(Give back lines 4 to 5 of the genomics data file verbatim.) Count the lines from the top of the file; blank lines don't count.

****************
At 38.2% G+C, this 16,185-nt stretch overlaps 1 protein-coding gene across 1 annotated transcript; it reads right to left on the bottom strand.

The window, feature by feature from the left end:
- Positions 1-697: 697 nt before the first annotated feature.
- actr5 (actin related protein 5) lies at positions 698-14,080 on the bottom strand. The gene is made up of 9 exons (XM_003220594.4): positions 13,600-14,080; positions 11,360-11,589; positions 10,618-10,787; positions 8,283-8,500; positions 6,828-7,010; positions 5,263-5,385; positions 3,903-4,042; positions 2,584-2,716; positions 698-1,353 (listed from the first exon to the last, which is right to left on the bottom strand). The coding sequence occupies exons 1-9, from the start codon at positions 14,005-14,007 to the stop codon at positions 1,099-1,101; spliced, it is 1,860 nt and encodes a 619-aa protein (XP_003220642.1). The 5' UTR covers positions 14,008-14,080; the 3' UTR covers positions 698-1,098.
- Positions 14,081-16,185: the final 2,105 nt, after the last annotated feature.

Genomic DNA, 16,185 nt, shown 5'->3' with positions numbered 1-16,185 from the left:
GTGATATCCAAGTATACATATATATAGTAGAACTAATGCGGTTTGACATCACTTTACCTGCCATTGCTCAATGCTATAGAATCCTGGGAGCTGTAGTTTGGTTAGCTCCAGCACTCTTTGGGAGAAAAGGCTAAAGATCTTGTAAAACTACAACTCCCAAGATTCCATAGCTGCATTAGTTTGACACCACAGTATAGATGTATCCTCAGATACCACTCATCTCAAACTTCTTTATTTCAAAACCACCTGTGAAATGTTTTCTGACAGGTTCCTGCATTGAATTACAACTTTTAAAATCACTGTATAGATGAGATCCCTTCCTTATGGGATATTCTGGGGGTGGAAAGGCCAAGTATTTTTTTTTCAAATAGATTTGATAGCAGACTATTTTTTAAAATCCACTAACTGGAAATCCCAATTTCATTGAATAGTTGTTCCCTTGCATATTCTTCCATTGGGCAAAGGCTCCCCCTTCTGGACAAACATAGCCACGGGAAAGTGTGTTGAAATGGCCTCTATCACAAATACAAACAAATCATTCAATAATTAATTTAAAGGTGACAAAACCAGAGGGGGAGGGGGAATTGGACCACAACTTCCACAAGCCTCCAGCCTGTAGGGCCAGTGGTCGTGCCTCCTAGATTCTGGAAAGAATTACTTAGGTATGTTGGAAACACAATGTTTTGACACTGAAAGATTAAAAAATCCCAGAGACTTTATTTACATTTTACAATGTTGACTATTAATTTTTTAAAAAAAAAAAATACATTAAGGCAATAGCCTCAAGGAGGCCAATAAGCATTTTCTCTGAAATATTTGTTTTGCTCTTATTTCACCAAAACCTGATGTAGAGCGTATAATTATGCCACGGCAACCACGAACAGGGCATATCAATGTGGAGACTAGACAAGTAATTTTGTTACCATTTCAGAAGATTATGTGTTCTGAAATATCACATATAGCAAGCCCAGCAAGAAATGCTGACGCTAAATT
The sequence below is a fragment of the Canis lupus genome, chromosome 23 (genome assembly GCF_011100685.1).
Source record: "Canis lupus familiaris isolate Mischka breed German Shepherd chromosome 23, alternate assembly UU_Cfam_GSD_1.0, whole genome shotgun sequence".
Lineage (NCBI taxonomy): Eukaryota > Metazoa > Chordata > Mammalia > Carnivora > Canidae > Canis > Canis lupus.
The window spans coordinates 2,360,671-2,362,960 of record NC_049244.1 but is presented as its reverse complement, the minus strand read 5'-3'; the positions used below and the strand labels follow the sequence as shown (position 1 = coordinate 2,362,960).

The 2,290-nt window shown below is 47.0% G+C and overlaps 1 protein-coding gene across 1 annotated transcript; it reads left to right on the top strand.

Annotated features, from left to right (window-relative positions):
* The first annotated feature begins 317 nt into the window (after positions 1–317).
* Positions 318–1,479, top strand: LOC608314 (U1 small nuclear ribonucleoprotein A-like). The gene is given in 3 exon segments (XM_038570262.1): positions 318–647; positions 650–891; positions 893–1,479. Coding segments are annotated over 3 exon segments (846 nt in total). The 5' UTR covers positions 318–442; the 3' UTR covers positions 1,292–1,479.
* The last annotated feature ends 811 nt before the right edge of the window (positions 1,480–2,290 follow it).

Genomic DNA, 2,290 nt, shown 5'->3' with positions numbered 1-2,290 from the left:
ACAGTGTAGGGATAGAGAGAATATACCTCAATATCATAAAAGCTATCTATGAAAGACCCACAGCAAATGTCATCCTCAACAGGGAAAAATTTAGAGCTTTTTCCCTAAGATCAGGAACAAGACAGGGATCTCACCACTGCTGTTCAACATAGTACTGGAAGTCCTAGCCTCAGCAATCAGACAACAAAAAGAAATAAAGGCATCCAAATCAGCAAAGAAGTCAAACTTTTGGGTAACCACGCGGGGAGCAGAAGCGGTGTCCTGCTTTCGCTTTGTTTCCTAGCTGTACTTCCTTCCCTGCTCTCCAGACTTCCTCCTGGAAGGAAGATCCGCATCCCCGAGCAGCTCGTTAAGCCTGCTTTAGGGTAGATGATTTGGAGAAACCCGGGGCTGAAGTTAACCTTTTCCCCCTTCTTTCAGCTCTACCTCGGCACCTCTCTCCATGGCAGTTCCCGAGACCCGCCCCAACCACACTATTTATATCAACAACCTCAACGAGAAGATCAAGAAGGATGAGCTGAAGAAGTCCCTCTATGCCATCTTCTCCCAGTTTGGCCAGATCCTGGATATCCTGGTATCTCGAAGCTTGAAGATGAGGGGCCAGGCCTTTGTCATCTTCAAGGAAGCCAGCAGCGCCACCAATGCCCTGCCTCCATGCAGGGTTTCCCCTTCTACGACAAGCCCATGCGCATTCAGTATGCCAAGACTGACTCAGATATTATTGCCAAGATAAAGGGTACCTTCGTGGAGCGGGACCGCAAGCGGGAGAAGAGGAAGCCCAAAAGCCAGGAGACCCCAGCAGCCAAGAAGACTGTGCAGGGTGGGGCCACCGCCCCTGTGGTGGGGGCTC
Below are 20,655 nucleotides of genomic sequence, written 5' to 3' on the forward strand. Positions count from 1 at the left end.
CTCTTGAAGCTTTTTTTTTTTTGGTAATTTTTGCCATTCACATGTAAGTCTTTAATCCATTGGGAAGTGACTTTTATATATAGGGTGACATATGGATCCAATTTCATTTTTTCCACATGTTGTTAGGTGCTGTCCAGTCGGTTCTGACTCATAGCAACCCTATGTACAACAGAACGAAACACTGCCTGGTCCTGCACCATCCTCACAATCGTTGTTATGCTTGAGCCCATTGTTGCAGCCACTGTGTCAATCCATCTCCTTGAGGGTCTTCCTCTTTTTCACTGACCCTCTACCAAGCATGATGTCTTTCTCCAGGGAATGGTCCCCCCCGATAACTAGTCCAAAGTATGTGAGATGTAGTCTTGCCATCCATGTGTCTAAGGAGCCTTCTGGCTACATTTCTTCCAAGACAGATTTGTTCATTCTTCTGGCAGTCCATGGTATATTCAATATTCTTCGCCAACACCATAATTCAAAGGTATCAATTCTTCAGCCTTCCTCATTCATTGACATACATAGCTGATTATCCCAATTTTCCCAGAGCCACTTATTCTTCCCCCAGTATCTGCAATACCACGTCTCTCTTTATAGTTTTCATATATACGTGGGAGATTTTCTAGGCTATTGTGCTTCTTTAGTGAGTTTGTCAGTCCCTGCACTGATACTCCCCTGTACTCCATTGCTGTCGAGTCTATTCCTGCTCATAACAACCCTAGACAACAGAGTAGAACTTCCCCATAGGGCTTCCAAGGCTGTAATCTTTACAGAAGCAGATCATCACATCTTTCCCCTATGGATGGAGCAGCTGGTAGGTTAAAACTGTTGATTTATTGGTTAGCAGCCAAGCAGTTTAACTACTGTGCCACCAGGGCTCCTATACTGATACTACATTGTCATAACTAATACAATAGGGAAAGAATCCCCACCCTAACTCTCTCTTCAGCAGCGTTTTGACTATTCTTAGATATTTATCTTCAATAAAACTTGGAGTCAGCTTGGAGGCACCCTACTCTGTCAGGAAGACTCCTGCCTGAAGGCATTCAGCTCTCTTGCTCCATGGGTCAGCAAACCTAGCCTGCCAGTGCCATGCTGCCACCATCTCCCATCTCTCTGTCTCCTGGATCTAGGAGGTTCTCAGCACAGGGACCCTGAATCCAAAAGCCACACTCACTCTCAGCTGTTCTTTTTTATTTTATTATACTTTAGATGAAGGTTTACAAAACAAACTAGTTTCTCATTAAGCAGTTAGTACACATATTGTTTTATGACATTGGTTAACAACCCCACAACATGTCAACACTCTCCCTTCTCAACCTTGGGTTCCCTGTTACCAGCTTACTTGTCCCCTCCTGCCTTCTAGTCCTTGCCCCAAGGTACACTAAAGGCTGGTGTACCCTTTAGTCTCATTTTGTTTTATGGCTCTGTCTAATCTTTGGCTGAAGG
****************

- actr5 (actin related protein 5) lies at positions 698-14,080 on the bottom strand. The gene is made up of 9 exons (XM_003220594.4): positions 13,600-14,080; positions 11,360-11,589; positions 10,618-10,787; positions 8,283-8,500; positions 6,828-7,010; positions 5,263-5,385; positions 3,903-4,042; positions 2,584-2,716; positions 698-1,353 (listed from the first exon to the last, which is right to left on the bottom strand). The coding sequence occupies exons 1-9, from the start codon at positions 14,005-14,007 to the stop codon at positions 1,099-1,101; spliced, it is 1,860 nt and encodes a 619-aa protein (XP_003220642.1). The 5' UTR covers positions 14,008-14,080; the 3' UTR covers positions 698-1,098.
- Positions 14,081-16,185: the final 2,105 nt, after the last annotated feature.